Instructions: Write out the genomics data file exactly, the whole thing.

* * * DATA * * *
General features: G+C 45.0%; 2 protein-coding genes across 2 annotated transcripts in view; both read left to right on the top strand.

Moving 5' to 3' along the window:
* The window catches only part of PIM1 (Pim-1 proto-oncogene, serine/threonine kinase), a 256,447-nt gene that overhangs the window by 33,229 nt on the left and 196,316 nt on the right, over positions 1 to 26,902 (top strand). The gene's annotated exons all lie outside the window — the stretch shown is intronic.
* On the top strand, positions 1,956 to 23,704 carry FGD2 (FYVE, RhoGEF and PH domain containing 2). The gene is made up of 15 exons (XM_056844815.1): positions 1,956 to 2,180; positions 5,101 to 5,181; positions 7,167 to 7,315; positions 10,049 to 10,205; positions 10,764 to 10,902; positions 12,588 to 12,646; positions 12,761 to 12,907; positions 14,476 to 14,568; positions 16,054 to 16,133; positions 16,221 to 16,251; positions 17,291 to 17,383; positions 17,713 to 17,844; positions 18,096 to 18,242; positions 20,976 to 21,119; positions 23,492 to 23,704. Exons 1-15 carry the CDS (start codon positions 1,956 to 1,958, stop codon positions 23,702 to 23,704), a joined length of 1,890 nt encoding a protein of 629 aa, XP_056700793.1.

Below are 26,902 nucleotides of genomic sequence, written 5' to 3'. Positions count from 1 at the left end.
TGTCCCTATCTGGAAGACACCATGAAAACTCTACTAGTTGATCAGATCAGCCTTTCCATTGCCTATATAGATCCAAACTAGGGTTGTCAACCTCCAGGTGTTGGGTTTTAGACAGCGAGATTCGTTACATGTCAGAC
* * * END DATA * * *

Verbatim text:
General features: G+C 45.0%; 2 protein-coding genes across 2 annotated transcripts in view; both read left to right on the top strand.

Moving 5' to 3' along the window:
* The window catches only part of PIM1 (Pim-1 proto-oncogene, serine/threonine kinase), a 256,447-nt gene that overhangs the window by 33,229 nt on the left and 196,316 nt on the right, over positions 1 to 26,902 (top strand). The gene's annotated exons all lie outside the window — the stretch shown is intronic.
* On the top strand, positions 1,956 to 23,704 carry FGD2 (FYVE, RhoGEF and PH domain containing 2). The gene is made up of 15 exons (XM_056844815.1): positions 1,956 to 2,180; positions 5,101 to 5,181; positions 7,167 to 7,315; positions 10,049 to 10,205; positions 10,764 to 10,902; positions 12,588 to 12,646; positions 12,761 to 12,907; positions 14,476 to 14,568; positions 16,054 to 16,133; positions 16,221 to 16,251; positions 17,291 to 17,383; positions 17,713 to 17,844; positions 18,096 to 18,242; positions 20,976 to 21,119; positions 23,492 to 23,704. Exons 1-15 carry the CDS (start codon positions 1,956 to 1,958, stop codon positions 23,702 to 23,704), a joined length of 1,890 nt encoding a protein of 629 aa, XP_056700793.1.

Below are 26,902 nucleotides of genomic sequence, written 5' to 3'. Positions count from 1 at the left end.
TGTCCCTATCTGGAAGACACCATGAAAACTCTACTAGTTGATCAGATCAGCCTTTCCATTGCCTATATAGATCCAAACTAGGGTTGTCAACCTCCAGGTGTTGGGTTTTAGACAGCGAGATTCGTTACATGTCAGAC